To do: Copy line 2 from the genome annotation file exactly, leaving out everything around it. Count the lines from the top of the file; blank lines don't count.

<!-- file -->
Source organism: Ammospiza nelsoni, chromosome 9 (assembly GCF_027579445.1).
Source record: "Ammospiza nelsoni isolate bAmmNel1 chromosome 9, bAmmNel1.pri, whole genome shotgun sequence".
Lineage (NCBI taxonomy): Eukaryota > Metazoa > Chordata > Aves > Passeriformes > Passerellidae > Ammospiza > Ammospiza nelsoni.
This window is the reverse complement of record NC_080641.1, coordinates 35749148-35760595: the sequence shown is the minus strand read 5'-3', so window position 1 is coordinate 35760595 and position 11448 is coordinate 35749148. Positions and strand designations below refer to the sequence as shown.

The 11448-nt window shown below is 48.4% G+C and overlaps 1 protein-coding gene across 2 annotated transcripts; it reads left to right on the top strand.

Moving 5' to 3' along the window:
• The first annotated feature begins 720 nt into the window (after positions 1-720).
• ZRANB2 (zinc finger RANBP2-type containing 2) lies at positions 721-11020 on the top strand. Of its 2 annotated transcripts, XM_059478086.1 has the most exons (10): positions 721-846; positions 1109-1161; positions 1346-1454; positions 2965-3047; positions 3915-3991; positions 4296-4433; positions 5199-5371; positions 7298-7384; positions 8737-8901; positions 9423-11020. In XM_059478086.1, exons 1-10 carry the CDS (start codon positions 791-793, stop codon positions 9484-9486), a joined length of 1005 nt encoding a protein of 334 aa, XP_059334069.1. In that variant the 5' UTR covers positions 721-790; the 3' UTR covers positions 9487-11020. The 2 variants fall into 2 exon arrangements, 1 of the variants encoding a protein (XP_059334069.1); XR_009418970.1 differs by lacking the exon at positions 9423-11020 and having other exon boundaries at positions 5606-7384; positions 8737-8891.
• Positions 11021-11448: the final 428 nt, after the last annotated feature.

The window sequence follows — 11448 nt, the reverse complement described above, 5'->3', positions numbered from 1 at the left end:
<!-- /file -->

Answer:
Source record: "Ammospiza nelsoni isolate bAmmNel1 chromosome 9, bAmmNel1.pri, whole genome shotgun sequence".